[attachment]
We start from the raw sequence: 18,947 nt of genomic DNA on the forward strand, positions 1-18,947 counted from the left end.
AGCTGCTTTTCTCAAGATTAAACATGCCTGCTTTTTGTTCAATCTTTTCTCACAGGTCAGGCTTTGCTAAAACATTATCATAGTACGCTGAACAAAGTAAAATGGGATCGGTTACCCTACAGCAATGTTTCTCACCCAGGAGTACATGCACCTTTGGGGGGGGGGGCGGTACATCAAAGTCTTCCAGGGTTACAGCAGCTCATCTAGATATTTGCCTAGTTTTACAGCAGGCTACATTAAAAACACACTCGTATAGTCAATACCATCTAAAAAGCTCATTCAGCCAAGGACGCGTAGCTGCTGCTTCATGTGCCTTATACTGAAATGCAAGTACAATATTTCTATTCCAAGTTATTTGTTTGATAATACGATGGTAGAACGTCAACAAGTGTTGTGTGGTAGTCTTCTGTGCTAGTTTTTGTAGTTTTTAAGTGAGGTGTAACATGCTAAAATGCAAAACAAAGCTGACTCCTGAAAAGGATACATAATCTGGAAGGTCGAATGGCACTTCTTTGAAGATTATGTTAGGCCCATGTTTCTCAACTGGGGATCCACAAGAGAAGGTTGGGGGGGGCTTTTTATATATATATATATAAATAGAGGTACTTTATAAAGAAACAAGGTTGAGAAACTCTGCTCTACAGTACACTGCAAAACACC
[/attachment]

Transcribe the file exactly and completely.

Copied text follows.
We start from the raw sequence: 18,947 nt of genomic DNA on the forward strand, positions 1-18,947 counted from the left end.
AGCTGCTTTTCTCAAGATTAAACATGCCTGCTTTTTGTTCAATCTTTTCTCACAGGTCAGGCTTTGCTAAAACATTATCATAGTACGCTGAACAAAGTAAAATGGGATCGGTTACCCTACAGCAATGTTTCTCACCCAGGAGTACATGCACCTTTGGGGGGGGGGGCGGTACATCAAAGTCTTCCAGGGTTACAGCAGCTCATCTAGATATTTGCCTAGTTTTACAGCAGGCTACATTAAAAACACACTCGTATAGTCAATACCATCTAAAAAGCTCATTCAGCCAAGGACGCGTAGCTGCTGCTTCATGTGCCTTATACTGAAATGCAAGTACAATATTTCTATTCCAAGTTATTTGTTTGATAATACGATGGTAGAACGTCAACAAGTGTTGTGTGGTAGTCTTCTGTGCTAGTTTTTGTAGTTTTTAAGTGAGGTGTAACATGCTAAAATGCAAAACAAAGCTGACTCCTGAAAAGGATACATAATCTGGAAGGTCGAATGGCACTTCTTTGAAGATTATGTTAGGCCCATGTTTCTCAACTGGGGATCCACAAGAGAAGGTTGGGGGGGGCTTTTTATATATATATATATAAATAGAGGTACTTTATAAAGAAACAAGGTTGAGAAACTCTGCTCTACAGTACACTGCAAAACACC